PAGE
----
There are a number of ways to deal with this issue but one of the easiest is to take advantage of Fragments.

NOTE: You can use the configChanges attribute on your Activity’s manifest entry to prevent the teardown/reconstruction process caused by orientation changes but that has its own headaches.

Fragments won’t automatically resolve this issue because, by default, when the Activity is torn-down in response to an orientation change the Fragment contained within the Activity is also torn down along with any contained Views.

The solution lies in an underused method: Fragment.setRetainInstance.

Calling setRetainInstance with a value of true causes Android to preserve the Fragment across the teardown/reconstruction cycle of an Activity. Along with the Fragment, the Views or other object references contained within the Fragment or Views remain.

With setRetainInstance(true) called on a Fragment instance … when an orientation change occurs, Android…

  1. Holds a reference to the Fragment instance
  2. Tears down the old Activity instance
  3. Creates a new Activity instance
  4. Attaches the preserved Fragment instance to the new Activity instance

With that, the Fragment, contained Views and object references, remain intact.

Something to keep in mind though … because your Fragment instance will be moved between different Activity instances, you should avoid caching a reference to the Activity. Instead call Fragment.getActivity anytime you need to reference the Activity.

Jim talks more about Fragments in his Pluralsight course…

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Programming Stuff

Android 4.x jumps from 45% of Android devices to nearly 55% overnight

That’s right if you look at the Android Dashboard Charts for the current period (period ending April 2, 2013 as of this writing) you’ll find that the combination of 4.0, 4.1, & 4.2 devices is 54.3%.

AndroidChart_2013-04-02

If you looked at the chart for the previous period you find that same family of devices had only 45% of all Android devices. How does one account for such a huge jump?

Well – one way is to change the way one counts. 🙂

You’ll find the following note on the Android Dashboard Page:

Note: Beginning in April, 2013, these charts are now built using data collected from each device when the user visits the Google Play Store. Previously, the data was collected when the device simply checked-in to Google servers. We believe the new data more accurately reflects those users who are most engaged in the Android and Google Play ecosystem.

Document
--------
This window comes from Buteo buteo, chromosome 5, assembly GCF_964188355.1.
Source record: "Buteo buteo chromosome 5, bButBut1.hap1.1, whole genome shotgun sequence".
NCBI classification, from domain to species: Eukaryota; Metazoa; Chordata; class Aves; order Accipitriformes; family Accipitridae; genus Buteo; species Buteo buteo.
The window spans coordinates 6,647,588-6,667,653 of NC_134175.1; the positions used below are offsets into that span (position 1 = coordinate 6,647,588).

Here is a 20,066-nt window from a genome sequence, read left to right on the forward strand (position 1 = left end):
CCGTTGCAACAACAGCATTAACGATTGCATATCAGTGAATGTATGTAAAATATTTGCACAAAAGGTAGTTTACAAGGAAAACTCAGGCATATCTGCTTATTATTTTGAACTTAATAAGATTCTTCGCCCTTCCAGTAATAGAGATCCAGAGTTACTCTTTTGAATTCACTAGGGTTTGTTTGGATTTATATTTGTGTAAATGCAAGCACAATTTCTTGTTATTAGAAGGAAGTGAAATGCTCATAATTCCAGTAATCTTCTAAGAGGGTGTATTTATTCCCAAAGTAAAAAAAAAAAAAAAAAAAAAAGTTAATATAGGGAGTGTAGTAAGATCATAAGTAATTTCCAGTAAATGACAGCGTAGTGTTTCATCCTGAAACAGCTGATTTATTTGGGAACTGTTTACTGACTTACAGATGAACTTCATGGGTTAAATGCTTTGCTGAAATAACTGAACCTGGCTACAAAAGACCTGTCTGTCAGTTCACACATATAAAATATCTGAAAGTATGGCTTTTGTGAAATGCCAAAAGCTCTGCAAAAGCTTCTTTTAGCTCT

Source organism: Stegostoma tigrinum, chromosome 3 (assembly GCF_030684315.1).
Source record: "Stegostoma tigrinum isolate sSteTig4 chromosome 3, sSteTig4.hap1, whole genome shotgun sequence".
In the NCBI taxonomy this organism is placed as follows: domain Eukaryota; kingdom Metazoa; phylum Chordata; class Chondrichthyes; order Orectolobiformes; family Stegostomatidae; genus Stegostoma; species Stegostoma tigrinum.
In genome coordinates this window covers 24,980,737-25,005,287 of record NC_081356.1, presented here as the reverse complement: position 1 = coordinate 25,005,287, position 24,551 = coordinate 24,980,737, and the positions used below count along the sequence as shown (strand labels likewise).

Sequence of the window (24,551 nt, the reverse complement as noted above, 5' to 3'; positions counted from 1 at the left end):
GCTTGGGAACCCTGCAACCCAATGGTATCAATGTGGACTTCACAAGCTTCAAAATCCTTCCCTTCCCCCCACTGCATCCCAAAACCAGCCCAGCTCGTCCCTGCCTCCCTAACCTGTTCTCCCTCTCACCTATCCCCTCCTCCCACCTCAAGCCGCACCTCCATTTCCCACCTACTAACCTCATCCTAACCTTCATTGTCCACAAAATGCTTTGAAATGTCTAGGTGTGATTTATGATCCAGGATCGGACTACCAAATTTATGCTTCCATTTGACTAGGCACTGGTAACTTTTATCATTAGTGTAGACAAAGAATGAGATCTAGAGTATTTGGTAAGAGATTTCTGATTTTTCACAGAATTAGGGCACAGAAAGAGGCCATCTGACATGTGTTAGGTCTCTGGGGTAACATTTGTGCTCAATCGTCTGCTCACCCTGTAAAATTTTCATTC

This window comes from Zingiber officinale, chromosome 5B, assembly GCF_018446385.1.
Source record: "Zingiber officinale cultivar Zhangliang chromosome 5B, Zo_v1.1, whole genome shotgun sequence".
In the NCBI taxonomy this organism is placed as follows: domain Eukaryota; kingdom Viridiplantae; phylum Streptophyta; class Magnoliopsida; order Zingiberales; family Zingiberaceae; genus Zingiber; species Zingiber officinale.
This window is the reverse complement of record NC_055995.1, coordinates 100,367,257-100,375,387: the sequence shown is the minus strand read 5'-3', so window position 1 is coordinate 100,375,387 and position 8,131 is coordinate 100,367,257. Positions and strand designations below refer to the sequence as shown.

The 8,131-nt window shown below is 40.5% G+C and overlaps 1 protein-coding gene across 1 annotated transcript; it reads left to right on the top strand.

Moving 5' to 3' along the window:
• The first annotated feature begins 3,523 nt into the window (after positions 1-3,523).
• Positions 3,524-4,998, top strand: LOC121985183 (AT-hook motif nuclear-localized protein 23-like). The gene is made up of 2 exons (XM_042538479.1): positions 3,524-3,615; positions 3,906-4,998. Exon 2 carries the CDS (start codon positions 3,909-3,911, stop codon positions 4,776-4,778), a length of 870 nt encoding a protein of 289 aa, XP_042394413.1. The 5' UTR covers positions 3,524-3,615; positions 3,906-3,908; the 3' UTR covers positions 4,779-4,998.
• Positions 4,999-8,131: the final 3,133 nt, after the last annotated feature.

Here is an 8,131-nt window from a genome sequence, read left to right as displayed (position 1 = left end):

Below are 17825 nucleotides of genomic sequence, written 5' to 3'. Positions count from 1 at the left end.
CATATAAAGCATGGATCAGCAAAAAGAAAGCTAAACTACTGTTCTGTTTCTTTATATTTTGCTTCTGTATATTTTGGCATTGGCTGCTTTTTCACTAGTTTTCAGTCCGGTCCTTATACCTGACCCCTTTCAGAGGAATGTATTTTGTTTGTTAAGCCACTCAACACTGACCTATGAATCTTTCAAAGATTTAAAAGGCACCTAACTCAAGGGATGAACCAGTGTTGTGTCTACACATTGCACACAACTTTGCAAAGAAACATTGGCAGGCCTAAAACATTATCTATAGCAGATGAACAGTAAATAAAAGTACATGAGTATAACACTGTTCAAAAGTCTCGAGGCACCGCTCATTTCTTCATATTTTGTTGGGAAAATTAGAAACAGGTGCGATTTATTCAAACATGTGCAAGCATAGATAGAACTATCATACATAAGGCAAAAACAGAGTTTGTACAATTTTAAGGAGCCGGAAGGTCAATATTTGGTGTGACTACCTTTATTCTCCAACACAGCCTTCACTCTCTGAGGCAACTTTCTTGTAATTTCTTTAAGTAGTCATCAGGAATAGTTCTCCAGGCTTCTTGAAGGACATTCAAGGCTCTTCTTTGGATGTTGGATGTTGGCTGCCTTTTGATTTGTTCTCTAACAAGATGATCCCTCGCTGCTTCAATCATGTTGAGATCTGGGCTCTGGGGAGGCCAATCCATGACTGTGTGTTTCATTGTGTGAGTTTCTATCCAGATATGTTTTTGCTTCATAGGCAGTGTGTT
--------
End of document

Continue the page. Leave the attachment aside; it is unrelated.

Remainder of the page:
So basically .. they now count devices that actually attach to Google Play rather than counting every single device that just happens to wake up periodically and send a heartbeat to the Google servers.

So the cynic might say that Google is skewing things for their own advantage (I’m not saying they’re unhappy with this new way of counting) but I don’t really think that’s the case here.

Honestly, most of us looking at those charts are interested in seeing what versions of the platform we should target with our apps. Those apps are distributed via Google Play … so, I agree that this is the “right way” to count.

For information on creating apps for Android 4.x, checkout Jim’s Pluralsight Course

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Programming Stuff

Android ADB reports device is “offline”

Device upgrades are so often a good-news-bad-news situation … and so was the case of my device’s upgrade to Android 4.2.2 over the weekend.

I love this latest version of Android – in addition to just generally being a good update, it also has a sweet new camera and, some cool new clock/stopwatch/timer features.

The new camera features are especially cool for me as I’m right in the midst of writing a new Android developer course Android Photo and Video Programming for Pluralsight.

But like so many exciting weekend events, Monday often comes with regret … and so it was today.

I fire up my favorite Android IDE (currently JetBrains IntelliJ IDEA), connect my device, then launch the debugger … and it’s then that I see “waiting for device” … I keep waiting, waiting, waiting.

To check things out, I do an ‘adb kill-server’ followed by an ‘adb devices’ and I see…

List of devices attached
99999C99999D999         offline

That’s something I don’t see too often so I do the standard stuff … reboot my desktop computer, reboot the device. Always the same result … the device reports being offline

The Answer….

I resolved the issue by upgrading to the latest version of the Android SDK Platform-tools – for me, that’s version 16.0.2:

AndroidSDKManager-PlatformTools16.0.2

Just something to remember … you may have to run the SDK Manager more than once to get all of the latest updates.

In my case, I had to…

  • Run the SDK Manager
  • Execute ‘Install packages…’
  • Exit the SDK Manager
  • Restart the SDK Manager
  • Execute ‘Install packages…’

Only then did I get the necessary updates to resolve the offline issue so that I now see the much more familiar (and welcome) device message in ADB.

List of devices attached
99999C99999D999         device